Stadia Is Google’s New Gaming Platform, and It’s Not a Console

March 20, 2019
Stadia Is Google’s New Gaming Platform, and It’s Not a Console

During its GDC panel yesterday, Google has announced the brand-new gaming platform called Stadia, a streaming platform that runs via the Chrome browser.

After Google intrigued us with a teaser video for their project, Stadia was presented by Google CEO Sundar Pichai and Phil Harrison at the Game Developers Conference in San Francisco. They believe this is the future of gaming, because it can run on your phones, computers, laptops, TVs, and tablets. All you need is an internet connection.

Unlike everyone’s expectations, this is not a console, it’s a streaming platform that will operate on Google’s own network backbone thus providing a lag-free experience that won’t clash with general internet traffic.

The service will provide instant access from browsers and platforms, getting you in the game in seconds. Cross-platform play is supported, and saves and progression can be transferred over from other platforms.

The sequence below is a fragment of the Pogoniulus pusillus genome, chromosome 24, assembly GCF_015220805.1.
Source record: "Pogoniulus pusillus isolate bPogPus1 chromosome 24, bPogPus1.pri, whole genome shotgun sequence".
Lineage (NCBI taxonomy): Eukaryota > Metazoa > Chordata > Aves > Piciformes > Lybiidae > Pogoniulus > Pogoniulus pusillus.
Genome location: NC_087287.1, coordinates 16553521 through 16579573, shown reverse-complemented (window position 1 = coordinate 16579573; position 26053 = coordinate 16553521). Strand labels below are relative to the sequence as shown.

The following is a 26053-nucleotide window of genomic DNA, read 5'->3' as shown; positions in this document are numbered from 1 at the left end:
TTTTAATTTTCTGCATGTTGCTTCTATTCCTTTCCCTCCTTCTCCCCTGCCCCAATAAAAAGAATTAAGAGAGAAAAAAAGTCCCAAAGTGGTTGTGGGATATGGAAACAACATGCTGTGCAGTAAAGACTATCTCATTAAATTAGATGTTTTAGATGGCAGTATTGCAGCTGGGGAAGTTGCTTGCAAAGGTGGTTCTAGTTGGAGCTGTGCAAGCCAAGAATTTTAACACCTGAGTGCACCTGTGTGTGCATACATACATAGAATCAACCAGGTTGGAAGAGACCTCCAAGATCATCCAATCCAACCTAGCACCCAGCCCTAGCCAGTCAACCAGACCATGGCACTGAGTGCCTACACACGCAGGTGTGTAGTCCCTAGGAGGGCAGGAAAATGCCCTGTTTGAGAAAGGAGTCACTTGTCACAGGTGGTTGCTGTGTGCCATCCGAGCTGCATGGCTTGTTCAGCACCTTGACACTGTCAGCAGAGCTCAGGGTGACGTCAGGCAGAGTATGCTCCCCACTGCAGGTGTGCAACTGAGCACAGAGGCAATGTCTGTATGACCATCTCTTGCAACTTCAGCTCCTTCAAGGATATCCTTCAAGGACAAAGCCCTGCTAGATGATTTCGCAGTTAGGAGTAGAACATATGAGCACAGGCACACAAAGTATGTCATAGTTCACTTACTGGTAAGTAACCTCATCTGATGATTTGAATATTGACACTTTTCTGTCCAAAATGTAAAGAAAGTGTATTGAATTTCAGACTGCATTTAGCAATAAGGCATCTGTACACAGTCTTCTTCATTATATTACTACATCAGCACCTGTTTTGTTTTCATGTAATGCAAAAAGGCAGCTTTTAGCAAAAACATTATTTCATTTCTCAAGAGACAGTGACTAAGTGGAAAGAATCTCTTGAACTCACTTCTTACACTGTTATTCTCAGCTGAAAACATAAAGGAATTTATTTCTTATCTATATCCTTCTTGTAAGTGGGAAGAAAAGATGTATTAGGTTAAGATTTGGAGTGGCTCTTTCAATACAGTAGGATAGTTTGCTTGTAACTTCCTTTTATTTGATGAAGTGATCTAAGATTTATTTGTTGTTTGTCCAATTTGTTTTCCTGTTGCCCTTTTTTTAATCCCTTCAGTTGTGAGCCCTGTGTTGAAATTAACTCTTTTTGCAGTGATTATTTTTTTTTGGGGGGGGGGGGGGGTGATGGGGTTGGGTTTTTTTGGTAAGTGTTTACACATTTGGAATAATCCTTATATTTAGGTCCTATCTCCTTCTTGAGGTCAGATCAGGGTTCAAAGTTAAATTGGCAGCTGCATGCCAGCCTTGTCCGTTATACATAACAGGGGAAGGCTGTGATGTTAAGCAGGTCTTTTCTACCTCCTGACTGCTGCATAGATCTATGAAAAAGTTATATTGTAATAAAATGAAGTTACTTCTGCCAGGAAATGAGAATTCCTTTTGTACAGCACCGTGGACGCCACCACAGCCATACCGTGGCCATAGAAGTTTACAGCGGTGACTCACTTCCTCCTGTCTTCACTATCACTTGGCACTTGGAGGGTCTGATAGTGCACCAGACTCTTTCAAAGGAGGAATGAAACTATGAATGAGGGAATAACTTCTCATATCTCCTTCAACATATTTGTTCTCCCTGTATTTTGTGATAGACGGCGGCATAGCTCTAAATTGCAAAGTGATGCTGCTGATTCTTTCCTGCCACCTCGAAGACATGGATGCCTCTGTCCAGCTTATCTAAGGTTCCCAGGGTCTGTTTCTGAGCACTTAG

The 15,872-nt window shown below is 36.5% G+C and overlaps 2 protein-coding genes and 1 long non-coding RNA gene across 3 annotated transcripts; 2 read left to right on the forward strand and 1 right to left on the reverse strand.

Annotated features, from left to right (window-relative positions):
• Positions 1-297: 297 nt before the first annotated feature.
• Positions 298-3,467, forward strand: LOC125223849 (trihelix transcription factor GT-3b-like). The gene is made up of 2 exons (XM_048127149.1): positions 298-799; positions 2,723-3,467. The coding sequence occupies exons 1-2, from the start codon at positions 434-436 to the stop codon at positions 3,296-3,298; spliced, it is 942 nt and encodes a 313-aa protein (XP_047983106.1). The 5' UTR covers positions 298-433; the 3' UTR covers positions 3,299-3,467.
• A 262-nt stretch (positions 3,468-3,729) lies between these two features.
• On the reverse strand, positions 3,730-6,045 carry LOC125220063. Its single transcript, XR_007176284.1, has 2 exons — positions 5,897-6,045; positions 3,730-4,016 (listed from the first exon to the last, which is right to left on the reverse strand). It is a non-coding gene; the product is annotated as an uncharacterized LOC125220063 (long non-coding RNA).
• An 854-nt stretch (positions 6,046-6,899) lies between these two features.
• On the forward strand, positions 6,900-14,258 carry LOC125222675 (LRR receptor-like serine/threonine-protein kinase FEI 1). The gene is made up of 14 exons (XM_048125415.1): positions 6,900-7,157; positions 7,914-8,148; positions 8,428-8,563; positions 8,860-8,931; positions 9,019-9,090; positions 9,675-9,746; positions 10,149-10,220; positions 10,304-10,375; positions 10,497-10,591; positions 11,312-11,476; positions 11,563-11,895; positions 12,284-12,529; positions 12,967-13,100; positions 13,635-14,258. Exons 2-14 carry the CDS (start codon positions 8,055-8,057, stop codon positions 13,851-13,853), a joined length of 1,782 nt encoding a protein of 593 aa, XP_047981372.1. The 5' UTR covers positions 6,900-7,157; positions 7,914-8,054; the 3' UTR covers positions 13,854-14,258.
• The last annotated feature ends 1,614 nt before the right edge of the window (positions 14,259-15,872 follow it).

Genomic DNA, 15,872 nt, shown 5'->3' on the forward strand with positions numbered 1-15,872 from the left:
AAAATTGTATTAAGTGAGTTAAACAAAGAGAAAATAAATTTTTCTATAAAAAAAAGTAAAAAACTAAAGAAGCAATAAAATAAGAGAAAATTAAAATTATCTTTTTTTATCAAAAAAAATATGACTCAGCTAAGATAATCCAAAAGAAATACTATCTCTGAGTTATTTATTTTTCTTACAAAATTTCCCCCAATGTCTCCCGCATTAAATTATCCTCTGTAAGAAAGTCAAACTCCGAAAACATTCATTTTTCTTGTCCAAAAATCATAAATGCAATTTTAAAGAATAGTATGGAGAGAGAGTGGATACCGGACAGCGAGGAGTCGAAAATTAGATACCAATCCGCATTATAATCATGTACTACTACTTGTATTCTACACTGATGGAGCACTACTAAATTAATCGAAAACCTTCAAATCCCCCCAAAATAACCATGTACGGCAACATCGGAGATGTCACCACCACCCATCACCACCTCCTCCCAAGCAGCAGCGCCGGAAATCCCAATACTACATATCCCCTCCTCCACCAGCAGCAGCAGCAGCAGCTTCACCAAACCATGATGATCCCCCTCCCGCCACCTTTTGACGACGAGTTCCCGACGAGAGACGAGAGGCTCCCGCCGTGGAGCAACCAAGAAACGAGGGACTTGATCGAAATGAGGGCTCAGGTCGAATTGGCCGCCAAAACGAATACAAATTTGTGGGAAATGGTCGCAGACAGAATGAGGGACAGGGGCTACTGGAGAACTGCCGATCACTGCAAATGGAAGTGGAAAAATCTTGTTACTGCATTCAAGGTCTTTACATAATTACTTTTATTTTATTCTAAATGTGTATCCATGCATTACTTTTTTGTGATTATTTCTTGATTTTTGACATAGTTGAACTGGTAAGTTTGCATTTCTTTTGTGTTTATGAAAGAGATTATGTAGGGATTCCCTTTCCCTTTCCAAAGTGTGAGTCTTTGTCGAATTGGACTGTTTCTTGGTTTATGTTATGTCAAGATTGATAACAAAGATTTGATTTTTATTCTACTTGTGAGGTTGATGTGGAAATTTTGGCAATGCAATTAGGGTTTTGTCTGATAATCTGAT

AMD partnered with Google, and as a result, Stadia’s graphics can be rendered in the cloud. Now, all they need are developers to build titles for Stadia, which can be done either on the cloud or in their own studios. Doom Eternal is already being developed by id Software and they even demoed it on stage.

stadia_controller

Players will be able to use their existing controllers on laptops or desktop PCs, but Google offers its own Stadia Controller that features a share button, a built-in mic, and it connects to the datacenter directly via wi-fi.

Stadia will support 4K resolution, 60 frames-per-second, HDR, and surround sound, but Google promises 8K and over 120FPS in the future. Furthermore, Stadia generates a second stream at 4K resolution and 60 FPS that can be livestreamed to viewers on YouTube. It also features 10.7 teraflops of power, which is more than PS4 Pro and Xbox One X combined.

Stadia will be released sometime in 2019, but only in the United States, Canada, and “most of Europe,” at first.